Judge in Parkland school shooting deputy’s case denies defense’s motion

Defense attempts to use jury instructions to plant doubt on child neglect charges

FORT LAUDERDALE, Fla. – Scot Peterson was the armed Broward Sheriff’s Office deputy who was working at Marjory Stoneman Douglas High School during the 2018 Valentine’s Day massacre in Parkland.

Peterson, now a disgraced former deputy criticized over his alleged inaction while 17 died and 17 were injured, is facing charges of child neglect, culpable negligence, and perjury.

During a pre-trial hearing Thursday, Peterson’s defense argued that state law doesn’t define a school resource officer as a “caregiver,” the job prosecutors argue Peterson was being paid to do.

“No law enforcement officer has ever been charged under this statute,” Attorney Mark Eiglarsh, who represents Peterson, argued in court about the Florida law that defines a “caregiver” neglecting a child as a crime.

Broward County Circuit Judge Martin S. Fein considered the defense’s requests to give applicable special instructions to the jury and to allow a questionnaire about journalists’ coverage of the case.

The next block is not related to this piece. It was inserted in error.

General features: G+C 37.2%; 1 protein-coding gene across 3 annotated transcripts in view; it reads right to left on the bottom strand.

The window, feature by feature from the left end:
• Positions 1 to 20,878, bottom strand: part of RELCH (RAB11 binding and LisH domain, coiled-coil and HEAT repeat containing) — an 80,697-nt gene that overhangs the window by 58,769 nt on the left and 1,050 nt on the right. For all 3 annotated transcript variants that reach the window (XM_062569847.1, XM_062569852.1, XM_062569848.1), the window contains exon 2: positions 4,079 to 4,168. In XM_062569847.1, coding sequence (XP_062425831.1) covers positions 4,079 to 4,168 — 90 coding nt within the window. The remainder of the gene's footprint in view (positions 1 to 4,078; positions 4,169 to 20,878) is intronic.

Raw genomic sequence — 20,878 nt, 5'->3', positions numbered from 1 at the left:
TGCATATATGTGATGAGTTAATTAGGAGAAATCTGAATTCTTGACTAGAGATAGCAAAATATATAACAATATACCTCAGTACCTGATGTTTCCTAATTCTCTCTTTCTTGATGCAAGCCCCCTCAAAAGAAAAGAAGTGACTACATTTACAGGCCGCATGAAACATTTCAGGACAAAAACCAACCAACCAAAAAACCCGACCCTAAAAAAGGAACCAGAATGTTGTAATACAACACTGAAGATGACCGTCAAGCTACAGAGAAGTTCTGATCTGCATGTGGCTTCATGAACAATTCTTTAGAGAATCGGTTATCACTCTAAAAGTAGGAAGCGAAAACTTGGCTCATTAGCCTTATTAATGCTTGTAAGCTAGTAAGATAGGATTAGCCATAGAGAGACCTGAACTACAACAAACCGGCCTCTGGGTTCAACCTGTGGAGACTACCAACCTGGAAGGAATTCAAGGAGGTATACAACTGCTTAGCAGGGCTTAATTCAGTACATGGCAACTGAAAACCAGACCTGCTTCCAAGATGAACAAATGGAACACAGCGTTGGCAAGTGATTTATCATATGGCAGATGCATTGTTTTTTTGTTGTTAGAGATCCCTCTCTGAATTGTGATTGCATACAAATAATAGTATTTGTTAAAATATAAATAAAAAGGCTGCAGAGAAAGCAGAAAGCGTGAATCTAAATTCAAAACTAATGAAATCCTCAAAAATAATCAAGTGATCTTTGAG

Prosecutors have surveillance video showing Peterson’s alleged inaction as a 19-year-old former student fired an AR-15-style rifle inside a three-story building with 30 classrooms and two unarmed school employees rushed inside during the shooting and died.

Peterson resigned after former Sheriff Scott Israel suspended him. In 2019, Peterson was arrested after a Florida Department of Law Enforcement investigation concluded he “did absolutely nothing” and BSO held an administrative discipline hearing under Sheriff Gregory Tony.

“Our greatest fear, in this case, is not the facts, but making sure that we get a fair and partial jury,” Eiglarsh said. “There is no question that the publicity has been unfavorable because people don’t know what really happened.”

Fein denied the motion denied the defense’s requests on the special jury instructions, but he did allow a questionnaire on journalists’ coverage of the case.

Prosecutors charged Peterson with seven counts of child neglect, three counts of culpable negligence, and one count of perjury. Jury selection is scheduled to begin in May.

About the Authors:

In January 2017, Hatzel Vela became the first local television journalist in the country to move to Cuba and cover the island from the inside. During his time living and working in Cuba, he covered some of the most significant stories in a post-Fidel Castro Cuba. 

The Emmy Award-winning journalist joined the Local 10 News team in 2013. She wrote for the Miami Herald for more than 9 years and won a Green Eyeshade Award.